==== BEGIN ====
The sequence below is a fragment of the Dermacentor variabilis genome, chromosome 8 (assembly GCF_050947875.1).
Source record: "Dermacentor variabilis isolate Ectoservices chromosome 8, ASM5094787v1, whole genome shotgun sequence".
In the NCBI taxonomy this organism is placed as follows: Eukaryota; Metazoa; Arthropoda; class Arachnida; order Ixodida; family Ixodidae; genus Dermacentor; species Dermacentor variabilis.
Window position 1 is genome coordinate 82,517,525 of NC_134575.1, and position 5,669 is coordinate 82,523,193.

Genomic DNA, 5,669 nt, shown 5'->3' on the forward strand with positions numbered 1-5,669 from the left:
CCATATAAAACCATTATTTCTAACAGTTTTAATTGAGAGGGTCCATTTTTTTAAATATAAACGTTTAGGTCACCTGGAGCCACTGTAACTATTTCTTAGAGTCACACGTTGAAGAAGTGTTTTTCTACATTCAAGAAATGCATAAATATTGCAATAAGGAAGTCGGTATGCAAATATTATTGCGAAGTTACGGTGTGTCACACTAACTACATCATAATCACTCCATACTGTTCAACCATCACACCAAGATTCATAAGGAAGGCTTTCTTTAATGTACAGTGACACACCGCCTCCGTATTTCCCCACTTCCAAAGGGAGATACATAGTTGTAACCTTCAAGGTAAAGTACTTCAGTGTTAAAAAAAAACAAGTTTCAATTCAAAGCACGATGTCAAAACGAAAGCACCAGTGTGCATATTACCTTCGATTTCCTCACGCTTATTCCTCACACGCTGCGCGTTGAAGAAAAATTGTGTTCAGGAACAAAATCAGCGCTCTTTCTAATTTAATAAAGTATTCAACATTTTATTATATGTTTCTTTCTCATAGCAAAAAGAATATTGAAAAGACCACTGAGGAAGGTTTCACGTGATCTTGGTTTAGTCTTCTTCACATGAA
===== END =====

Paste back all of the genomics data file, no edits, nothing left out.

The sequence below is a fragment of the Dermacentor variabilis genome, chromosome 8 (assembly GCF_050947875.1).
Source record: "Dermacentor variabilis isolate Ectoservices chromosome 8, ASM5094787v1, whole genome shotgun sequence".
In the NCBI taxonomy this organism is placed as follows: Eukaryota; Metazoa; Arthropoda; class Arachnida; order Ixodida; family Ixodidae; genus Dermacentor; species Dermacentor variabilis.
Window position 1 is genome coordinate 82,517,525 of NC_134575.1, and position 5,669 is coordinate 82,523,193.

Genomic DNA, 5,669 nt, shown 5'->3' on the forward strand with positions numbered 1-5,669 from the left:
CCATATAAAACCATTATTTCTAACAGTTTTAATTGAGAGGGTCCATTTTTTTAAATATAAACGTTTAGGTCACCTGGAGCCACTGTAACTATTTCTTAGAGTCACACGTTGAAGAAGTGTTTTTCTACATTCAAGAAATGCATAAATATTGCAATAAGGAAGTCGGTATGCAAATATTATTGCGAAGTTACGGTGTGTCACACTAACTACATCATAATCACTCCATACTGTTCAACCATCACACCAAGATTCATAAGGAAGGCTTTCTTTAATGTACAGTGACACACCGCCTCCGTATTTCCCCACTTCCAAAGGGAGATACATAGTTGTAACCTTCAAGGTAAAGTACTTCAGTGTTAAAAAAAAACAAGTTTCAATTCAAAGCACGATGTCAAAACGAAAGCACCAGTGTGCATATTACCTTCGATTTCCTCACGCTTATTCCTCACACGCTGCGCGTTGAAGAAAAATTGTGTTCAGGAACAAAATCAGCGCTCTTTCTAATTTAATAAAGTATTCAACATTTTATTATATGTTTCTTTCTCATAGCAAAAAGAATATTGAAAAGACCACTGAGGAAGGTTTCACGTGATCTTGGTTTAGTCTTCTTCACATGAA